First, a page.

In his first year out of D.C., Bryce Harper watched his former team, the Washington Nationals, win the first World Series title in the history of their franchise. In his second year out of D.C., Harper thinks that his current team, the Philadelphia Phillies, has a chance to make noise in October.
Harper touched on a variety of topics Sunday, as he reported to Clearwater for his second Spring Training in red pinstripes. As much as he appreciates the talents of Kris Bryant, Harper sounds excited for both Alec Bohm and Spencer Howard, the organization’s top two prospects, to make their major league debuts in 2020.
Part of the reason Harper is so excited for Bohm and Howard to join the major league club is that he believes Matt Klentak’s front office did enough this offseason for the Phillies to compete in the National League East and National League as a whole.
“My wife actually asked me that question the other night,” Harper told the collective media, including MLB.com‘s Todd Zolecki. “You know, I believe we did. You’re able to get Wheeler and Jake Arrieta back. You know, Jake at full strength, he’s a Cy Young contender and everybody knows that. Having the 1-2-3 that we do … and then whoever it’s going to be in that fourth and fifth [spot in the rotation]. Everybody talks about our bullpen, we need to add, we need to add. Héctor [Neris] was really good for us and then we’re getting back guys that were not healthy. … I think there’s guys out there that we were able to go get and able to spend the right money and do the things that we were able to do. … We’re going to score runs, we were able to do that last year, and if our bullpen can hold and our starters can as well, I think we’ll be OK.”
“I think we should be excited,” Harper added. “I think we should be pumped with what we have right now. … We do have a chance of getting deep in the playoffs.”
The Phillies inked Zack Wheeler to a five-year/$118 million deal to lure him away from the division-rival New York Mets. He’ll pair at the top of the rotation with Aaron Nola, who he’s tied with for the ninth best fWAR among starting pitchers over the last two seasons. After that, there’s not a whole lot of certainty.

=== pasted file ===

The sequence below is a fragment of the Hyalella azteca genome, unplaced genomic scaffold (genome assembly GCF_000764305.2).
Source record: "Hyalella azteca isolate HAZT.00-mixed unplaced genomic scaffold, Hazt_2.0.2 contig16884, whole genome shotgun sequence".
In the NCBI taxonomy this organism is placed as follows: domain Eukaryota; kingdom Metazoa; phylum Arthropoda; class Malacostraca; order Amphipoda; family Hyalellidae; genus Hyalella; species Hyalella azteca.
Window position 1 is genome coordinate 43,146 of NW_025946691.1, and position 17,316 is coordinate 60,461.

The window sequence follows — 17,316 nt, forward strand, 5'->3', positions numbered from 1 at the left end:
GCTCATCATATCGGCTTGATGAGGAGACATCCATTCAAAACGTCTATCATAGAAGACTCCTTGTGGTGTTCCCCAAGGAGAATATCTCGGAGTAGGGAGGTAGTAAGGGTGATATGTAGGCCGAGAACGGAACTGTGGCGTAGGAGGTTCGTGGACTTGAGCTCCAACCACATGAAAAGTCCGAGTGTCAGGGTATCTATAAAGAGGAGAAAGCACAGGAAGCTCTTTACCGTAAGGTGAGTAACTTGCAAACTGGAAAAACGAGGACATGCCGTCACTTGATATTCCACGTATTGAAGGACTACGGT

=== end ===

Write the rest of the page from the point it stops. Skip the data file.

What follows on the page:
Harper seems high on Arrieta, the 2015 National League Cy Young Award winner, but nothing he’s shown in his first two years with the team suggest he’s capable of pitching at that level anymore. In two seasons with the Phillies, Arrieta has posted a 4.26 ERA, and has dealt with a meniscus tear and bone spurs in his pitching elbow. As he enters the final guaranteed season of a three-year/$75 million deal, there seems to be as good of a chance of Nick Pivetta, Vince Velasquez or Zach Eflin taking a major step forward in 2020 as Arrieta returning to pitching at the level he did during his final three seasons in Chicago.
While questions about what the Phillies bullpen will look like further cloud the picture of the team’s pitching, it would be incorrect to say that the Phillies didn’t improve this offseason. Wheeler wasn’t here a season ago. Neither was shortstop Didi Gregorius. Andrew McCutchen is returning from a torn ACL. There’s reason to think Rhys Hoskins and Jean Segura will have better seasons than they did a year ago. It’s hard to imagine the team’s bullpen being crushed by injuries in the same manner it was a season ago.
The biggest question facing the Phillies at the outset of Spring Training isn’t whether they are a better team than the one that finished at a disappointing 81-81 mark in 2019. Instead, the 2020 season will answer whether the Phillies have improved enough to win a National League East with four legitimate postseason contenders, or one of the two National League Wild Card spots in a league where there only appear to be four teams that you can rule out from possibly being a contender in 2020.
For his part, Harper seems to think the Phillies are in pretty good shape as he enters year two of a 13-year pact.
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